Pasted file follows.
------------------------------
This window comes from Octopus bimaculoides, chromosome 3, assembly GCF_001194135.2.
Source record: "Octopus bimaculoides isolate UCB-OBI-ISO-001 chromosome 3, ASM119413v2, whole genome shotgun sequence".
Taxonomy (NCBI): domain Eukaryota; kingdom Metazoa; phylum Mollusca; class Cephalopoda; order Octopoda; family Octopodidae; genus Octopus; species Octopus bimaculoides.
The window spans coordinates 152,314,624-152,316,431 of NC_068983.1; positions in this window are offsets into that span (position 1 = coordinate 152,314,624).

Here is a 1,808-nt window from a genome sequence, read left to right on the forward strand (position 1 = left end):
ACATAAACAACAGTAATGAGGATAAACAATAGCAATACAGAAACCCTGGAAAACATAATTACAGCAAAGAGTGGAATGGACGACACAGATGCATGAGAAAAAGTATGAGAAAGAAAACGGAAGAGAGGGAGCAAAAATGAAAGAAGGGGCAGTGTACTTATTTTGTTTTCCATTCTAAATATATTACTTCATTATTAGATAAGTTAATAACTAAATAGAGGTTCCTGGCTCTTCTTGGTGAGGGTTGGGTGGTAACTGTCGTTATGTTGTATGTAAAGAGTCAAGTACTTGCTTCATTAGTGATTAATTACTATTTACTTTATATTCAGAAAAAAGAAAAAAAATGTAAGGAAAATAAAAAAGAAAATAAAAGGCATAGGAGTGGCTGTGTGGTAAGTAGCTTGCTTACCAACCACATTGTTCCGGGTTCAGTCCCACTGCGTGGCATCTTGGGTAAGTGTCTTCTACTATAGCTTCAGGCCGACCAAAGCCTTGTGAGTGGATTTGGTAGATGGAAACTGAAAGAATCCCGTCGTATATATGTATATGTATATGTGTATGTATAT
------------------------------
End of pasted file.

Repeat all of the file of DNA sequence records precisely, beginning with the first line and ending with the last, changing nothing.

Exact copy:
This window comes from Octopus bimaculoides, chromosome 3, assembly GCF_001194135.2.
Source record: "Octopus bimaculoides isolate UCB-OBI-ISO-001 chromosome 3, ASM119413v2, whole genome shotgun sequence".
Taxonomy (NCBI): domain Eukaryota; kingdom Metazoa; phylum Mollusca; class Cephalopoda; order Octopoda; family Octopodidae; genus Octopus; species Octopus bimaculoides.
The window spans coordinates 152,314,624-152,316,431 of NC_068983.1; positions in this window are offsets into that span (position 1 = coordinate 152,314,624).

Here is a 1,808-nt window from a genome sequence, read left to right on the forward strand (position 1 = left end):
ACATAAACAACAGTAATGAGGATAAACAATAGCAATACAGAAACCCTGGAAAACATAATTACAGCAAAGAGTGGAATGGACGACACAGATGCATGAGAAAAAGTATGAGAAAGAAAACGGAAGAGAGGGAGCAAAAATGAAAGAAGGGGCAGTGTACTTATTTTGTTTTCCATTCTAAATATATTACTTCATTATTAGATAAGTTAATAACTAAATAGAGGTTCCTGGCTCTTCTTGGTGAGGGTTGGGTGGTAACTGTCGTTATGTTGTATGTAAAGAGTCAAGTACTTGCTTCATTAGTGATTAATTACTATTTACTTTATATTCAGAAAAAAGAAAAAAAATGTAAGGAAAATAAAAAAGAAAATAAAAGGCATAGGAGTGGCTGTGTGGTAAGTAGCTTGCTTACCAACCACATTGTTCCGGGTTCAGTCCCACTGCGTGGCATCTTGGGTAAGTGTCTTCTACTATAGCTTCAGGCCGACCAAAGCCTTGTGAGTGGATTTGGTAGATGGAAACTGAAAGAATCCCGTCGTATATATGTATATGTATATGTGTATGTATAT